Leap Motion

Minority Report 3-D gesture-sensing interface now a reality: Leap Motion

Friday, January 18, 2013 by: J. D. Heyes
Tags: Minority Report, gesture sensors, Leap Motion

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(NaturalNews) The gesture-sensing interface used by Tom Cruise's character and others in the movie, "Minority Report," was definitely a futuristic application when the film debuted in 2002. But now, thanks to one software company, that technology is now close to becoming a reality.

Leap Motion, which is a 3-D motion sensor that allows its users to interact with computers just by gesturing through the air, has recently secured an additional $30 million in funding to further develop the product, the company says.

In addition, Leap announced that computer manufacturer Asus will become one of the first makers to bundle Leap's technology directly into some of its notebooks and computers. In fact, The Los Angeles Times reported, "the new products with Leap Motion devices pre-installed should be available later this year."

This is the year

Says Leap Motion's CEO, Micheal Buckwald, in a statement, "Leap Motion is poised to fundamentally change human/computer interaction, and this new funding will help us bring our technology to the mass global market," he said. "With this influx of capital, coupled with the major OEM partnership we also announced today, we're ready to make 2013 the year of the new interface."

The company introduced its motion controller in May. The device is an iPod-sized box that sits in front of your computer and gives you about eight cubic feet of 3D interaction space, according to published information.

"Motion's technology can track movements to 1/100th millimeter -- smaller than the tip of a pin -- with no visible lag time. The Leap Motion controller has a 150-degree field of view, and tracks individual hands and all 10 fingers at 290 frames per second," says the company's statement.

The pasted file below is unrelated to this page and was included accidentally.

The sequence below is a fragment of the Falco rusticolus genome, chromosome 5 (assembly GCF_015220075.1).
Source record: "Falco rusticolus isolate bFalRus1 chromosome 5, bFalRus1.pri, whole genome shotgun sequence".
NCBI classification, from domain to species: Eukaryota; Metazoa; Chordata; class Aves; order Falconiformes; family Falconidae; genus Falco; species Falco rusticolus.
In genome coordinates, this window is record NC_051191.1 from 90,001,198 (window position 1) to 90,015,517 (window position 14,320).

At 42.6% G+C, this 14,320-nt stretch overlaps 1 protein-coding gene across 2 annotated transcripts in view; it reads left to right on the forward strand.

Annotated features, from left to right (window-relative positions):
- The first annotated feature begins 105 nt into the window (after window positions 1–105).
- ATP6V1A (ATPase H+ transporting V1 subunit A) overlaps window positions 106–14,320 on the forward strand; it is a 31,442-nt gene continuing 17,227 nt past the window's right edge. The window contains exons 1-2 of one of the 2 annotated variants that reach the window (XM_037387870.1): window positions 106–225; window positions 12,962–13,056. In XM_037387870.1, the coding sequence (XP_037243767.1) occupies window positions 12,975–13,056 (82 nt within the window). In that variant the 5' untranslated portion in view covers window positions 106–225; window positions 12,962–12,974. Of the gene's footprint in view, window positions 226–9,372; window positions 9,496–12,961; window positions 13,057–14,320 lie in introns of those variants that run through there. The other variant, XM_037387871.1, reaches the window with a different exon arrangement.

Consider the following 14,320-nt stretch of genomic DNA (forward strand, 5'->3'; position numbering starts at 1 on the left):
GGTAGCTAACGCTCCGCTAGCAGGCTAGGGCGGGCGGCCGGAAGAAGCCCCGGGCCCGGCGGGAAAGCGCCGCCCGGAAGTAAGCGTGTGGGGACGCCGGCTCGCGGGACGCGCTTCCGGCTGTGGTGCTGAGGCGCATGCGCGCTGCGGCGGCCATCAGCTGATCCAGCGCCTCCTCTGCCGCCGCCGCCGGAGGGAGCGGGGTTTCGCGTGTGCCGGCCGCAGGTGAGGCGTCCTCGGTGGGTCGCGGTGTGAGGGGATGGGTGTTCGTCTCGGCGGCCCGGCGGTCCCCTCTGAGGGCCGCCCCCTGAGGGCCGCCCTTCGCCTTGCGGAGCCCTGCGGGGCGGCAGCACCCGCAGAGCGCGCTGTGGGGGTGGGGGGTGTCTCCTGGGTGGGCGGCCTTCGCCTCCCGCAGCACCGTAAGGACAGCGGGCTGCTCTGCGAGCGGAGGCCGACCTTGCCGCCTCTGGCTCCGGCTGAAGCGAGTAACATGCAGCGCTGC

Ultra sensitivity

If you're standing within the controller's range, the Leap Motion device can track all movements with a sensitivity that programmers say is 200 times that of Microsoft's Kinect or Nintendo's Wii game. It's even sensitive enough to track different finger movements.

"When we first invested in Leap Motion, it was a couple of brilliant minds with a revolutionary technology," said Peter Bell, general partner at Highland Capital Partners. "In just months, it's blossomed into a fast-growing company on the brink of completely reinventing the way the world interacts with technology. Leap Motion is here to stay."

The controller is ready to for pre-order at a price of $69.99 on the company's website. Earlier last year Leap officials said they hoped to be able to begin shipping the device to consumers by the beginning of 2013.

Already, the company is working on new applications for its device.

"Leap Motion has sent more than 12,000 free developer units to developers around the world, and the Leap Motion controller will ship with an application store where developers can monetize their work and consumers can discover new uses for Leap Motion," said the statement.

The San Francisco-based firm was founded in 2010 by Buckwald and David Holz.

Sources for this article include:


http://www.latimes.com

http://www.youtube.com/embed/_d6KuiuteIA

http://www.imdb.com/title/tt0181689/

http://www.marketwire.com

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